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“To Support and Defend the Constitution”

The presidential election in

November really was like

no other that I remember

(going back to 1940) or have

read about (all the others).

Just about everybody—the

pollsters, media, pundits,

the academy, late-night

comics, entertainers, all

Democrats, most Republi-

cans and you and I—got it

wrong. Even President-elect

Donald Trump’s supporters

were stunned, and the shock

of the coastal elites was

palpable.

Within this maelstrom of

emotion there are reports

that some of our less experi-

enced Foreign Service officer

and specialist colleagues are

confused and asking their

peers and mentors what they

are supposed to do now. The

implication is that they are

questioning how to serve the

incoming president.

I hope that these reports

are inaccurate and exagger-

ated. But just in case such

thoughts hover in the minds

of some colleagues, let me

table a direct response.

The answer, of course, is

THE FOREIGN SERVICE JOURNAL

|

JANUARY-FEBRUARY 2017

51

pure and simple: all serv-

ing members of the Foreign

Service should continue to

honor their oath of office

by showing up for work and

bringing all of their energy

and talents to the tasks

assigned.

Let’s go back to the

basics surrounding our oath

“to support and defend the

Constitution of the United

States.” Article II of the U.S.

Constitution deals with the

executive branch. There are

only five executive branch

officers of government men-

tioned in Article II. Obviously,

the first two are the presi-

dent and vice president. The

other three are diplomatic

positions: ambassadors,

ministers and consuls. We

are all constitutional officers.

The president of the Con-

stitutional Convention was

General George Washing-

ton. One of the outstanding

operational and intellectual

leaders was Lt. Colonel Alex-

ander Hamilton. They and

their colleagues knew from

experience that the very suc-

cessful diplomacy of Frank-

lin, Jefferson, Adams and the

others enabled victory in war

and made the formation of

the United States possible.

The Constitution reflects the

fact that, for the founders,

diplomacy mattered.

Specifically, Article

II, Section 2 states, “The

President shall nominate

and, by and with the advice

and consent of the Sen-

ate, appoint Ambassadors,

other public Ministers and

Consuls, Judges of the

Supreme Court” and others

We do not swear allegiance to an emperor, a king, a president,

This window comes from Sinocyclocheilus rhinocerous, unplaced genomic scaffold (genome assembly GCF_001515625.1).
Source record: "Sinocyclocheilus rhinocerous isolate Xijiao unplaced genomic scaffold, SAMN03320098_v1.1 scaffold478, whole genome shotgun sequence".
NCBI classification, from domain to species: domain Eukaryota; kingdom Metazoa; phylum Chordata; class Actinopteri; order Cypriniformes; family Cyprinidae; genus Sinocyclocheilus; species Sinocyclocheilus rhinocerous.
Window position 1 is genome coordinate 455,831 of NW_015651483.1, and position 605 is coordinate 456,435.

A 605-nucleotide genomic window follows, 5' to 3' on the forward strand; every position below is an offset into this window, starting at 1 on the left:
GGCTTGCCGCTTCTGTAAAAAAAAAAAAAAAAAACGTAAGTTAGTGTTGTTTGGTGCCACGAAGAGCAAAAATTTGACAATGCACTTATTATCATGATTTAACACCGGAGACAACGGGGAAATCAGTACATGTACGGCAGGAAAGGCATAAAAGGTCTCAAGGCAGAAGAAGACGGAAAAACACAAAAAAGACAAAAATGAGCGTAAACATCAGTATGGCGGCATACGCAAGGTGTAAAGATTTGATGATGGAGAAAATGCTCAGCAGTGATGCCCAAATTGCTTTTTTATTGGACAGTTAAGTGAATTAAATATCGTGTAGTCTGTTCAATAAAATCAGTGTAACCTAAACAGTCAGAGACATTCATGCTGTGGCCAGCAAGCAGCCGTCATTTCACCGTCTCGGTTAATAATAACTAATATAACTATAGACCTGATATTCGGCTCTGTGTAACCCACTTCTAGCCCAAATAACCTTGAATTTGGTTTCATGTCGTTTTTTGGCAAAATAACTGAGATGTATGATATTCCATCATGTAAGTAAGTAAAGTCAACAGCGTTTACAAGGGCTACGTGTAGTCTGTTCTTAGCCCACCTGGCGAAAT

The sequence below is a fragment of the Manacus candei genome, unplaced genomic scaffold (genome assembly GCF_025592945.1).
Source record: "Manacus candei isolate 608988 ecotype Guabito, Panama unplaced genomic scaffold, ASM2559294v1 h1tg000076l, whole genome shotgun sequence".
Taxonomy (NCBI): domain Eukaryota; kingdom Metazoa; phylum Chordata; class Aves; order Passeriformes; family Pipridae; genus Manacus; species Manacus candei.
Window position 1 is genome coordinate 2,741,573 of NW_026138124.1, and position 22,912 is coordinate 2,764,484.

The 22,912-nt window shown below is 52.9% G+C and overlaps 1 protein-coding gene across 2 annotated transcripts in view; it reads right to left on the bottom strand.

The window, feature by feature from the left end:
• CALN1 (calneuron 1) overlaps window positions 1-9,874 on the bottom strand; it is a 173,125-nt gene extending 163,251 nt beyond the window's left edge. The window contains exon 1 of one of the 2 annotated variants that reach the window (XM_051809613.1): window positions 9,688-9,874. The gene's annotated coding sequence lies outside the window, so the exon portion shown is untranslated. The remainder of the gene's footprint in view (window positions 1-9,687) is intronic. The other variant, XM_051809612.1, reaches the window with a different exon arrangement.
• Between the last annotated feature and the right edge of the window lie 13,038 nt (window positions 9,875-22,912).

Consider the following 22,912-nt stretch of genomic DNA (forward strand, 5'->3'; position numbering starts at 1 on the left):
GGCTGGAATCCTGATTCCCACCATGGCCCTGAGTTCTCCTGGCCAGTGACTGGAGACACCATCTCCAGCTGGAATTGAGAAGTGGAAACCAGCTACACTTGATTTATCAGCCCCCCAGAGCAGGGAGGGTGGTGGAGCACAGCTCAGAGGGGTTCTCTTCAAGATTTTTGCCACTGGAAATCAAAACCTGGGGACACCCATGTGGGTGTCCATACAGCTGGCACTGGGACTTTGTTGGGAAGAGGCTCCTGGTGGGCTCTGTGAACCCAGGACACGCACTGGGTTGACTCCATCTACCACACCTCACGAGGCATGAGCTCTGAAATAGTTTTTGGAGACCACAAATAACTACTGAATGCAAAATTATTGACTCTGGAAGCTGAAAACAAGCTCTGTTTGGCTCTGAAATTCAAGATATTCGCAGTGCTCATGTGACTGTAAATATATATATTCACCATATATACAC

a political party, the blood of our ancestors or the like.

We swear allegiance to a document with specific ideas and

structures for governance. That is a wonderful concept.

as established by statute—

for example, the Secretary

of State.

Every diplomat since the

enactment of the Constitu-

tion has sworn in his or her

oath of office “to support

and defend the Constitution

of the United States.”We do

not swear allegiance to an

emperor, a king, a president,

a political party, the blood of

our ancestors or the like. We

swear allegiance to a docu-

ment with specific ideas and

structures for governance.

That is a wonderful concept.

Every Foreign Service

officer and specialist, as

constitutional officers and

citizens, must honor and

support the implementation

of this concept every day,

and particularly during a

presidential transition.

n

Views and opinions expressed in this column are solely those of the AFSA Retiree VP.

Contact:

boyatt@afsa.org

| (202) 338-4045

RETIREE VP VOICE

| BY TOM BOYATT AFSA NEWS

her visit, her students would

never have realized that

someone like them—a regu-

lar kid from South Jersey—

could grow up to become a

diplomat.

While most of the attend-

ees were from the Wash-

ington, D.C., area, it goes

without saying that AFSA is

similarly grateful to all of our

members across the country

who have engaged in out-

reach in their communities.

The AFSA Governing

Board made a conscious

choice to place a significant

emphasis on public out-

reach during its term, and

without the many members

who share our belief in the

importance of that mission,

it would not have been as

successful or wide-ranging

as it has been in 2016.

To learn more about

how to become involved in

AFSA outreach, please email

speakers@afsa.org

or visit

www.afsa.org/speakers.

n

Outreach Event

Continued from page 48